Former Iraqi Prime Minister Iyad Allawi, left, and Shiite cleric Muqtada… (Khider Abbas / EPA )
Reporting from Baghdad — Former Prime Minister Iyad Allawi, whose Iraqiya party won the most seats in Iraq's elections last year, has refused to head a long-planned strategic council in parliament, saying Thursday that Prime Minister Nouri Maliki has broken promises about its role.
In an interview on Iraqi TV, Allawi alleged that he was being watched by intelligence services and said that he would not head the proposed National Council for Strategic Policies. The council, backed by the United States, was conceived as a counterweight to the power of the prime minister to end the months-long deadlock on forming a government.
A secular Shiite politician whose bloc won the backing of the majority of Iraq's Sunni Arabs, Allawi was persuaded to head the council within a government headed by his rival Maliki. The collapse of the deal threatens a fragile power-sharing agreement which is the basis of the government and which took nine months to reach after elections in March.
Allawi reportedly wanted the council to have decision-making power and was dissatisfied with what supporters called Maliki's stalling on promises of a partnership government.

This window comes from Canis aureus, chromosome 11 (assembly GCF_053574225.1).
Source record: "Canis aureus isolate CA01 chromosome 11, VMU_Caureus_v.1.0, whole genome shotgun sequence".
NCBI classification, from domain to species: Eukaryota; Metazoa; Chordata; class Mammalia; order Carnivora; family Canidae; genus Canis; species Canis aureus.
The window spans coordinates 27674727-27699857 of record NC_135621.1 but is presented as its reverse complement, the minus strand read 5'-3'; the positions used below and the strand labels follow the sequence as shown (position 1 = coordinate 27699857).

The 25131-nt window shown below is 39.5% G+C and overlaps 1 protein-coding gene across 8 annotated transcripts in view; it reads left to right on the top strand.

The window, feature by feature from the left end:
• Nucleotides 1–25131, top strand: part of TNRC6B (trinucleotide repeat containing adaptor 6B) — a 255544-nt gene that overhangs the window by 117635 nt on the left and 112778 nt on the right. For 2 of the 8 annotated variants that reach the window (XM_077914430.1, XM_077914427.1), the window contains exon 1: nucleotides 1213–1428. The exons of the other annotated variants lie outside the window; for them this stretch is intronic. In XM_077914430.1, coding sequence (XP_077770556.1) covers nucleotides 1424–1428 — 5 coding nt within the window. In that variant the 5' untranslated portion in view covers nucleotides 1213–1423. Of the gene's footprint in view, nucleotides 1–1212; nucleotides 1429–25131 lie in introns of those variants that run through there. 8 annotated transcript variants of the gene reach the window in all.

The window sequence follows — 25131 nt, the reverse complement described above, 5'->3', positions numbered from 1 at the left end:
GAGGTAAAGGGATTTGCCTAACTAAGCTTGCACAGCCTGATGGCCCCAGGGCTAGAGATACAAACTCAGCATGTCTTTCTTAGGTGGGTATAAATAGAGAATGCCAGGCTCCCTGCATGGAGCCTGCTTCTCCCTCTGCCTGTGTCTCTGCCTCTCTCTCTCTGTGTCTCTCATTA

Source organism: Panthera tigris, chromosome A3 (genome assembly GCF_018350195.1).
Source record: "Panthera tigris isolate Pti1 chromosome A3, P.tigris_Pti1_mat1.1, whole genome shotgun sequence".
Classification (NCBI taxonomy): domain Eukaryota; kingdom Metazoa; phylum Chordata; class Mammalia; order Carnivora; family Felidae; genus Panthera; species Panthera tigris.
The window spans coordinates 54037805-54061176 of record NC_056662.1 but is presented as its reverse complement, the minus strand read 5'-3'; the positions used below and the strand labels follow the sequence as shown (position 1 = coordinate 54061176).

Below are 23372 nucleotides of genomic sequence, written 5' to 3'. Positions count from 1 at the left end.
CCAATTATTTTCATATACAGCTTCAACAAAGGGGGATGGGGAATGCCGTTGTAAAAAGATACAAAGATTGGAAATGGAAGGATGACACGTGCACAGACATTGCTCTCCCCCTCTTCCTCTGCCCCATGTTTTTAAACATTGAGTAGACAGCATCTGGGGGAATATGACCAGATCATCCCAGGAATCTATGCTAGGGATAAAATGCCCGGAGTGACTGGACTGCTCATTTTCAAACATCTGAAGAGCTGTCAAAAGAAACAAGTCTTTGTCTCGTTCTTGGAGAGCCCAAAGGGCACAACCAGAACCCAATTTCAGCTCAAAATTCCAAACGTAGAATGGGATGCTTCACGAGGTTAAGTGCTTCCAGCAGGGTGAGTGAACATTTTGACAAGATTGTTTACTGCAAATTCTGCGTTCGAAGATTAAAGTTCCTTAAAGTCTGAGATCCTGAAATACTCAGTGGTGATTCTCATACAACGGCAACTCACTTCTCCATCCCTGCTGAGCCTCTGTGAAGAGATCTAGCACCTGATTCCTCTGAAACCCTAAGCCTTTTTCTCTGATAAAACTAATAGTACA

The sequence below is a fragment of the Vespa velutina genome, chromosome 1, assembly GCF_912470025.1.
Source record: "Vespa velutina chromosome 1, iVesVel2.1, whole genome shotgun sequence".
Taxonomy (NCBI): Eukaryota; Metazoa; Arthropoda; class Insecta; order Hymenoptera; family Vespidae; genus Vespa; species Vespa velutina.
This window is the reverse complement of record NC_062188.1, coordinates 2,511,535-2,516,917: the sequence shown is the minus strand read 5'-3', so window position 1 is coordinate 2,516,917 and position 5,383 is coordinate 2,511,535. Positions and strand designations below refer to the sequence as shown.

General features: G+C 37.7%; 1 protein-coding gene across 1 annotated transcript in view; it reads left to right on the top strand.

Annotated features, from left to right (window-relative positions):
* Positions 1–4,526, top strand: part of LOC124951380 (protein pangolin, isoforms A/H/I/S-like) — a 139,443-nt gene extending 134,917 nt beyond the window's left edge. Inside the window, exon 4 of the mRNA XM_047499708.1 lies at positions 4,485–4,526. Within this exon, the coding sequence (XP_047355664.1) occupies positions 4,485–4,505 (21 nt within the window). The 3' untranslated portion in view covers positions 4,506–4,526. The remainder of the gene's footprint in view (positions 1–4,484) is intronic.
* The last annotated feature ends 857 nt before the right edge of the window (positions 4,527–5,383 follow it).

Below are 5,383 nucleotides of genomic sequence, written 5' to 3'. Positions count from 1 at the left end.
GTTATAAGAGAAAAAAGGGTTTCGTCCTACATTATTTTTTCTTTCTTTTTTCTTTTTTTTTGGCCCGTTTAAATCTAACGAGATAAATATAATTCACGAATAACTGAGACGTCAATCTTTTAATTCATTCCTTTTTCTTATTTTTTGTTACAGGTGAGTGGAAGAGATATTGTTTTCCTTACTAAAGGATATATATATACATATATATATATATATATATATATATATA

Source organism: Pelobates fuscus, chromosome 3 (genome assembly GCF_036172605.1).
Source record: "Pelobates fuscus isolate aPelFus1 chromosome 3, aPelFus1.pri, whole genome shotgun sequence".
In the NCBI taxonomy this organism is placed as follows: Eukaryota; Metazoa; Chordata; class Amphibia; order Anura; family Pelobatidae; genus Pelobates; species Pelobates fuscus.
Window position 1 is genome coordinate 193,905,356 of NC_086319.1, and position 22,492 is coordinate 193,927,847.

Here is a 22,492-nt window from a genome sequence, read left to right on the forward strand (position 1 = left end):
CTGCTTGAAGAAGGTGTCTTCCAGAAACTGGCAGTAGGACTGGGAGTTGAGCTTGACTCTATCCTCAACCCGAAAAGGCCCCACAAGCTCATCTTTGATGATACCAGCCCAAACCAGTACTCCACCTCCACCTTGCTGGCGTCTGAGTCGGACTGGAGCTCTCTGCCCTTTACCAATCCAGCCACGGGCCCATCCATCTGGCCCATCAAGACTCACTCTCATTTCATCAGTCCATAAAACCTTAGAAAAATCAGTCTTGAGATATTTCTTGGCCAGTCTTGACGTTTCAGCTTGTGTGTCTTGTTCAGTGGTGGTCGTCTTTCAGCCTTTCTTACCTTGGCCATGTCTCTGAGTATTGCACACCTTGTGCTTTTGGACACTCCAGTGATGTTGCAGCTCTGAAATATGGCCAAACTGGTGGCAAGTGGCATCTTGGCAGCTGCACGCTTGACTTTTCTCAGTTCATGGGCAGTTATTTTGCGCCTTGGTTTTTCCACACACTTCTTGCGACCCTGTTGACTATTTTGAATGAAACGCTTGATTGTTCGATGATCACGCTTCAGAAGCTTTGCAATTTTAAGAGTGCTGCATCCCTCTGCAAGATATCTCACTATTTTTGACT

Allawi and Shiite Muslim cleric Muqtada Sadr held a news conference Thursday in Najaf, a city holy to Shiite Muslims. Sadr, a former militia leader whose supporters won 40 of the 325 seats in the elections, allied only reluctantly with Maliki when the government was finally formed in December.
"We are not seeking positions, but looking for the interests of the people, the progress of Iraq and its stability," said Allawi, whose bloc has 91 seats to Maliki's 89.
"There are broad and profound areas of common ground between us and the Sadr movement," Allawi said.
The show of unity between Allawi, a medical doctor who lived for many years in London, and the fiercely anti-Western cleric Sadr is an opportunistic reversal of political alliances, said Zaid Al-Ali, a lawyer and analyst who formerly worked with the U.N. on Iraqi politics.
"In 2005, when parliamentary elections were taking place, the Sadrists mounted a campaign against Allawi; they had a poster with his face split in half and the other half was Saddam's face," Al-Ali said. "For them to do a press conference is a huge change."
He said that both Sadr and Allawi had concerns that Maliki was amassing too much power. In recent months, a court ruling has placed institutions, including the central bank and the human rights committee, under the control of the executive branch of government, headed by Maliki.
Toby Dodge, an expert on Iraqi politics at Queen Mary's University in London, said Maliki probably would view the statements by Allawi and Sadr, his most potent opponents, as a move to unseat him.
"I think Maliki will see it as a threat," Dodge said, "partly because he is deeply paranoid and partly because it is."
In related news, protests against the government were planned for Friday. More than a dozen people were killed last week when thousands protesting poor services and the lack of jobs marched through the streets of the major cities.
Fordham is a special correspondent.